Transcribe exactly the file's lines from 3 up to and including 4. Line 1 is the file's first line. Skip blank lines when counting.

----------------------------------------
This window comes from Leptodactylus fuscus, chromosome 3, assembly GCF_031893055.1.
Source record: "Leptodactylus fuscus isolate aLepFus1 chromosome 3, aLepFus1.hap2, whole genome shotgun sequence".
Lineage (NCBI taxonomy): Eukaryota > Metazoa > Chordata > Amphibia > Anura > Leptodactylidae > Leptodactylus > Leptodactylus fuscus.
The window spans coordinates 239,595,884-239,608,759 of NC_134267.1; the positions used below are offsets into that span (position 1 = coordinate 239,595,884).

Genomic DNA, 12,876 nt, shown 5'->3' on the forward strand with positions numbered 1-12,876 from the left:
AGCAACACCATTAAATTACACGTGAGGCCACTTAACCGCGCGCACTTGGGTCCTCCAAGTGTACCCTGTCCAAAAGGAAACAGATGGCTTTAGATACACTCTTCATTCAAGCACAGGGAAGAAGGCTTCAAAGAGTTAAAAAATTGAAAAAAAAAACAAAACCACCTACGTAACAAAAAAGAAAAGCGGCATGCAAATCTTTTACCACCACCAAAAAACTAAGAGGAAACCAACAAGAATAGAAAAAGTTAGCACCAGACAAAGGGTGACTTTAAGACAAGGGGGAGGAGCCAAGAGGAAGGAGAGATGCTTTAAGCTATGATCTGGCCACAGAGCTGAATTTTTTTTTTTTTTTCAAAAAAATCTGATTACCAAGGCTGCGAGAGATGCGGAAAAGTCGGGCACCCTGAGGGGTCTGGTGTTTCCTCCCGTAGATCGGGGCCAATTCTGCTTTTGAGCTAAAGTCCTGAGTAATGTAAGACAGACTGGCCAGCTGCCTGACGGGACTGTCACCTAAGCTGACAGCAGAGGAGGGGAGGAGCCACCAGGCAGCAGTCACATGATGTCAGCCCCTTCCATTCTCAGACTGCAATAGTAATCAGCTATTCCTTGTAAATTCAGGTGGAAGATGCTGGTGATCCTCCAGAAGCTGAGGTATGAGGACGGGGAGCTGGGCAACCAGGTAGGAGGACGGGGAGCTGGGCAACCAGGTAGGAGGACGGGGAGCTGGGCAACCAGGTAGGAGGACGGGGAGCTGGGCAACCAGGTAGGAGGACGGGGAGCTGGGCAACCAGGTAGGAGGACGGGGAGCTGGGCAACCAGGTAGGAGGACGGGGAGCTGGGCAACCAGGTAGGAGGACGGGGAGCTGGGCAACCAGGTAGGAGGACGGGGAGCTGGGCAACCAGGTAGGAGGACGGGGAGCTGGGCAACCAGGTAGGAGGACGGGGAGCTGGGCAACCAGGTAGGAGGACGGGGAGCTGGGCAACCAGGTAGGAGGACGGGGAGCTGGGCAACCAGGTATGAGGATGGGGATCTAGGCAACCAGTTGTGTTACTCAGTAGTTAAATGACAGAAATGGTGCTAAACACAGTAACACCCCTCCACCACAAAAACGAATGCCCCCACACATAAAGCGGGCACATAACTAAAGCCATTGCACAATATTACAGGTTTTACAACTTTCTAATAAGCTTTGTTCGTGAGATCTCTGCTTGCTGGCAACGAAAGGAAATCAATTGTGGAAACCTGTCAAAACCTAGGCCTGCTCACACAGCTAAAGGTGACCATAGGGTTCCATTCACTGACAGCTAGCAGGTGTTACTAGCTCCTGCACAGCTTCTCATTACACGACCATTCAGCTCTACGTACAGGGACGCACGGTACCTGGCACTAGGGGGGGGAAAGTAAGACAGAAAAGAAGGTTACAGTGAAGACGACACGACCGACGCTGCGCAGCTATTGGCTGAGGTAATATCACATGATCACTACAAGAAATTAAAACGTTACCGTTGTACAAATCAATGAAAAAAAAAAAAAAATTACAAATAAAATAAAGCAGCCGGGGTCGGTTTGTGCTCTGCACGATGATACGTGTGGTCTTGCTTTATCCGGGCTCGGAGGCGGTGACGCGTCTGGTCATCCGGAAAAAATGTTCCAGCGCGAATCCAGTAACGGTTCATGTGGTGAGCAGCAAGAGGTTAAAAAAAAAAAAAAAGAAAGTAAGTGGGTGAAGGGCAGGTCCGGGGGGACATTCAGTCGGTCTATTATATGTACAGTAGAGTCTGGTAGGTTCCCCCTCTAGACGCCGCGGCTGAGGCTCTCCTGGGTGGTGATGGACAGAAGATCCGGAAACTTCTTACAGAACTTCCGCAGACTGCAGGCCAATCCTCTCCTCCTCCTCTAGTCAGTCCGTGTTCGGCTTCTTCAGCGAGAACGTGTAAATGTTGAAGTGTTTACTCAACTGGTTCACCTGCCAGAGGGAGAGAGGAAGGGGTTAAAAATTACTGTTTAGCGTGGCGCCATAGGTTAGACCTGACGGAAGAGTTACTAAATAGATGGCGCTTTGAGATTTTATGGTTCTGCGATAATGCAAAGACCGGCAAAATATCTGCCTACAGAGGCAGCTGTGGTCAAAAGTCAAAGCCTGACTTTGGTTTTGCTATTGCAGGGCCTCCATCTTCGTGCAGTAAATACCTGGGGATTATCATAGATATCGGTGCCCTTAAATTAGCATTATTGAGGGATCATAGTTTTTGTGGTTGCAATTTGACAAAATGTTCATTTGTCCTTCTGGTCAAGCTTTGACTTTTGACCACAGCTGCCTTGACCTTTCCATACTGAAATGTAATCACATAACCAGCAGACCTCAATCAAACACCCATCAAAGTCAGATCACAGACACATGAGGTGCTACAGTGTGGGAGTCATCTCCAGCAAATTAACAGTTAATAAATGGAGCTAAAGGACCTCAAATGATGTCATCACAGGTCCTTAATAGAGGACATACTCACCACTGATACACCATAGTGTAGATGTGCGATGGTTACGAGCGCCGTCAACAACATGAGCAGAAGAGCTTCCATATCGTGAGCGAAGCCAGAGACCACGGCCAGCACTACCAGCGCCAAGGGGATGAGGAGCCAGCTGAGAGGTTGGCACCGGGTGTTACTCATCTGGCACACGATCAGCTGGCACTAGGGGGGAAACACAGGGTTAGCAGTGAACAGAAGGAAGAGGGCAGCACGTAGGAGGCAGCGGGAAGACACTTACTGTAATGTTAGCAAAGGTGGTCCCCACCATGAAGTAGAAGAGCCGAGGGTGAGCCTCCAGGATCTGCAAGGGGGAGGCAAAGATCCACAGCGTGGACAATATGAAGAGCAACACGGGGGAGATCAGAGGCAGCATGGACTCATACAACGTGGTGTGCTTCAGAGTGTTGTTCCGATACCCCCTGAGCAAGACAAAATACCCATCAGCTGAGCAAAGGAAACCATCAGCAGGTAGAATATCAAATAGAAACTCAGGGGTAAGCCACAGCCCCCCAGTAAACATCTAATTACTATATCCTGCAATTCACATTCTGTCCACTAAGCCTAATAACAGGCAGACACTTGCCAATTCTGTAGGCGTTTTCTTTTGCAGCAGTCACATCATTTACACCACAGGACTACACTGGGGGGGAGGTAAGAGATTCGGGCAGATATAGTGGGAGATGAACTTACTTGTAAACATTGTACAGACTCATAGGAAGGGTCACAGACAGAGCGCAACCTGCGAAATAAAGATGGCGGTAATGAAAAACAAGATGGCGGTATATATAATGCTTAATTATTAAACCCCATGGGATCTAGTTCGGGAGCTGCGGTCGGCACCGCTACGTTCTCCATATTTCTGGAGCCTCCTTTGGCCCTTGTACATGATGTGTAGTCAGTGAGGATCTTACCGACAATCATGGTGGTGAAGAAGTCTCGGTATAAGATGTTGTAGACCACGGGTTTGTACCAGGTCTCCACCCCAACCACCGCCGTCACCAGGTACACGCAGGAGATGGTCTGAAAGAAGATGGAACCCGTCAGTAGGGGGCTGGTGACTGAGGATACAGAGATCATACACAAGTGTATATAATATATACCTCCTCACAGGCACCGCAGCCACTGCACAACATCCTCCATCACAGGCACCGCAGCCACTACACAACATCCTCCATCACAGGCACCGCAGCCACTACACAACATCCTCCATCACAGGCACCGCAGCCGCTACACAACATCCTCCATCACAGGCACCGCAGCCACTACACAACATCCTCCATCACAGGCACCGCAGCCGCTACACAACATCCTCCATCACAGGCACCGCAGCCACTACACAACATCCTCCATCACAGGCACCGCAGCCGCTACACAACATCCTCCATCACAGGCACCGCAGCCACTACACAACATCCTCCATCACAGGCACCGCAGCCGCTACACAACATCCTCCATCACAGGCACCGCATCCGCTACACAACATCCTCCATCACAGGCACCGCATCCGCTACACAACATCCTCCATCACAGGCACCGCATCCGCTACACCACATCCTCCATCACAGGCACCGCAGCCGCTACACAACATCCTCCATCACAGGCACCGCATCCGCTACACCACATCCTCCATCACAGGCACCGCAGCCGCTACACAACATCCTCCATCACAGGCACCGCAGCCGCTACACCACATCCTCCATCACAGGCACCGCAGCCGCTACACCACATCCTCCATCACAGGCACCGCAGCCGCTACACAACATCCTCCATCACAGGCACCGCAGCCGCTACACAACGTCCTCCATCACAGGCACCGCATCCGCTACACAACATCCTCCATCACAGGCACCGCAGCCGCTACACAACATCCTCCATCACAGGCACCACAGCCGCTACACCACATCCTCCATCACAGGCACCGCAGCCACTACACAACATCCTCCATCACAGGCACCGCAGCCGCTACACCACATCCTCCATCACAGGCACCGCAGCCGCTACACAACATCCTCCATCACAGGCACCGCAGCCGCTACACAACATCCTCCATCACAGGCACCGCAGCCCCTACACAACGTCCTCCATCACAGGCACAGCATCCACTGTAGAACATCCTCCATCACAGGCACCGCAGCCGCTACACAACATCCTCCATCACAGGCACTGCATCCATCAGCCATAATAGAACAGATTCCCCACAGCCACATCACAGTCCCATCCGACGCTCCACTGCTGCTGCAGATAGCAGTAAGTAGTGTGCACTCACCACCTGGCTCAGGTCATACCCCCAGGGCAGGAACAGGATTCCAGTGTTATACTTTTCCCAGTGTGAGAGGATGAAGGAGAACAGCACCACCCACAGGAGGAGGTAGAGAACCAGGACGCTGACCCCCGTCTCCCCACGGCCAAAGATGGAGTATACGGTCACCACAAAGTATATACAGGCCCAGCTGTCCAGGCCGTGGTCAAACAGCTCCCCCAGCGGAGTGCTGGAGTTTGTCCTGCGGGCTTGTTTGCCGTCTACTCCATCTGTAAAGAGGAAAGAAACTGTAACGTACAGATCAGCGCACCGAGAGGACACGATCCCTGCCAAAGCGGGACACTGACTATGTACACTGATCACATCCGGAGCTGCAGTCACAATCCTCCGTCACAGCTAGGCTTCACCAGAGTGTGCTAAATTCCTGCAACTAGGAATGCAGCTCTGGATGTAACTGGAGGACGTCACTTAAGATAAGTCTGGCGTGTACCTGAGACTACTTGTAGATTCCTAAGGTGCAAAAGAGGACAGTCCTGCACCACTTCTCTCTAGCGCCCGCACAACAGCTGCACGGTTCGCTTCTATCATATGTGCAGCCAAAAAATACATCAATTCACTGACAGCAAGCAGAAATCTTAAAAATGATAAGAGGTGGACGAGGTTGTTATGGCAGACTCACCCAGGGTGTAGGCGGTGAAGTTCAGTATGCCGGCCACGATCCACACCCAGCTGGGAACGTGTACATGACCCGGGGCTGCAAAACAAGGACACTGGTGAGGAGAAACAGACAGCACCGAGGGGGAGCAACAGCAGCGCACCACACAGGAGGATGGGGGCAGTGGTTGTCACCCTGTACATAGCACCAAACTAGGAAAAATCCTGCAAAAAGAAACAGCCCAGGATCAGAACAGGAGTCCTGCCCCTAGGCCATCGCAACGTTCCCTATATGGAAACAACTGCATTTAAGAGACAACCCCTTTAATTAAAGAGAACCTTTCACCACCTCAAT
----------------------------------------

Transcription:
Lineage (NCBI taxonomy): Eukaryota > Metazoa > Chordata > Amphibia > Anura > Leptodactylidae > Leptodactylus > Leptodactylus fuscus.
The window spans coordinates 239,595,884-239,608,759 of NC_134267.1; the positions used below are offsets into that span (position 1 = coordinate 239,595,884).